MOSCOW, Idaho -- A nationally prominent psychiatrist said Wednesday the medications found with Ernesto Bustamante when he died frequently cause hostility, aggression, emotional instability and mania in many patients.
"That cocktail of drugs is a prescription for violence and suicide," Dr. Peter Breggin said from his office in Ithaca, N.Y. "I see this kind of thing all the time from just one of the drugs. But in combination, they get worse."
A former University of Idaho psychology professor, Bustamante resigned Aug. 19, about two months after graduate student Katy Benoit filed a sexual harassment complaint against him. Three days later, he killed Benoit with 11 shots from a .45 semi-auto handgun while she stood on the porch of her off-campus home, then shot himself in a Moscow hotel room several hours later.
Moscow police found four powerful psychiatric prescriptions in Bustamante's name in the hotel room, including clonazepam and alprazolam (benzodiazepine-type drugs, or "benzos"), which are used to treat epileptic convulsions, sleep disorders and anxiety. They also found citalopram and lamotrigine, which are used to treat anxiety, depression, epilepsy and bipolar disorder.
Breggin -- who recently testified before Congress about antidepressants causing suicide, violent behavior and mania in military personnel -- said he couldn't comment directly on the Bustamante case because he didn't know the details. But he said he has studied dozens of instances where psychiatric drugs like those found in Bustamante's possession have contributed to violent behavior.
"I've seen a lot of cases where either normal individuals or disturbed and angry individuals have behaved with uncharacteristic violence," Breggin said.
He said it is unlikely a doctor would have prescribed all four medications simultaneously, but could have over a period of time.
Moscow police Lt. Dave Lehmitz declined to say whether investigators interviewed Bustamante's doctor, or whether they will issue a search warrant for his medical records. He did confirm the ongoing investigation will likely involve more search warrants.
Other information about Bustamante's mental health came to light Wednesday in search warrant returns filed in 2nd District Court.
According to a statement from Moscow police detective Rodney Wolverton, Bustamante once threatened to kill a woman other than Benoit and had sexual relations with at least one other UI student while he was a professor there.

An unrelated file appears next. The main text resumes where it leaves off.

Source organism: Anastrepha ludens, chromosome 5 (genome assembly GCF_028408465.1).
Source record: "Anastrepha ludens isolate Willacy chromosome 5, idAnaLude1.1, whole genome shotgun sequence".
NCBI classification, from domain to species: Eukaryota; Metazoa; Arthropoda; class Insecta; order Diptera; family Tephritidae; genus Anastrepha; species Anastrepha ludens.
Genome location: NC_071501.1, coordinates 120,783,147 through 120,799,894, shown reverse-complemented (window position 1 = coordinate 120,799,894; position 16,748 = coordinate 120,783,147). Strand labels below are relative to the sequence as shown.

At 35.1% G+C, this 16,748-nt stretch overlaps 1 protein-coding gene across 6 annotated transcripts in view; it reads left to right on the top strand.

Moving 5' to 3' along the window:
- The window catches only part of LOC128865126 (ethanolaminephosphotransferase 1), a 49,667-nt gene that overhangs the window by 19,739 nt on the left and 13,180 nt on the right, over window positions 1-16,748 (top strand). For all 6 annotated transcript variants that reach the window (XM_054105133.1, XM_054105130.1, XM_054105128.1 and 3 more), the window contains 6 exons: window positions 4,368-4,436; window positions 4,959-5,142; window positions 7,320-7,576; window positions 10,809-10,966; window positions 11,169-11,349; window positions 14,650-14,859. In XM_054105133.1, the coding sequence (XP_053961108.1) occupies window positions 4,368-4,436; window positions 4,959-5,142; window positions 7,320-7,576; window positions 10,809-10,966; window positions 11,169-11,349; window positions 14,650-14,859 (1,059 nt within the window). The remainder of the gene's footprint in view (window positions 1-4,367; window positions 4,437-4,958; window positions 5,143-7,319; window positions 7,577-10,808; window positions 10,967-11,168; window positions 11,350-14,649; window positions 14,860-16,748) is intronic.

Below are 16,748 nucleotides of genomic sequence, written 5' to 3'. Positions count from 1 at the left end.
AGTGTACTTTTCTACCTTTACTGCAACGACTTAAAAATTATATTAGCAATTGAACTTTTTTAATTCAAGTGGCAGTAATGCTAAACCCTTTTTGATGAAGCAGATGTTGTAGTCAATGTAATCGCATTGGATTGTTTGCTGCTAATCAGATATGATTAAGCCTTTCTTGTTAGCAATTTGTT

In earlier court documents, close Bustamante friend Rowdy Hope told police Bustamante suffered from "multiple personality disorders," including the self-described "psychopathic killer" and "the beast."
Bustamante made the threat while in his "psychopathic killer" personality, Hope said, using the woman's nickname. Hope said he didn't know the woman's real name, Wolverton wrote.
Lehmitz said the threat was against a woman involved in a Nov. 2, 2010 incident where Bustamante was the victim of battery and malicious injury to property.
The woman pleaded guilty to a reduced charge of disturbing the peace, and Bustamante received a protection order against the woman on Nov. 30, 2010, according to police.
Wolverton also wrote Moscow police received information about at least one other female who engaged in a sexual relationship with Bustamante while she was a UI student.
"I was informed that a complaint was made to the UI by a friend of this female, and that friend did not leave her name or the name of the female Bustamante had been sexually involved with," Wolverton wrote, noting the complaint was made via a UI telephone "hotline."
The detective also referenced a document from the UI to Bustamante that apparently discussed an allegation from a female regarding sexual relations between her and Bustamante. The document was found among papers Bustamante had in the Moscow hotel room where he killed himself.
Lehmitz said that document referred to Benoit's June 10 complaint to the UI.
The UI is petitioning the courts to allow the release of Bustamante's personnel records, which should contain more information about his relationships with students and any complaints against him. On Wednesday, Judge John R. Stegner set a Sept. 9 scheduling conference in that action.
In his statement to police, Hope listed a total of six personalities Bustamante described to him. One was "Baby," which was quiet, cuddly and soft. Another was "Ernie," a worried, scared little kid. "E" was normal and caring, and "Ernesto" was an angry, suave "diviner."
Of the two previously reported personalities, "the beast" was angry and "going to tear you apart," and the "psychopathic killer" talks about killing someone, Hope told police.
The search warrant returns filed Tuesday with the court also list additional weapons found in Bustamante's rental car, including three more handguns, a .22 rifle and a 12-gauge shotgun. Police had earlier disclosed that six firearms had been found in Bustamante's hotel room.
(c)2011 the Lewiston Tribune (Lewiston, Idaho)
Visit the Lewiston Tribune (Lewiston, Idaho) at www.lmtribune.com
Distributed by MCT Information Services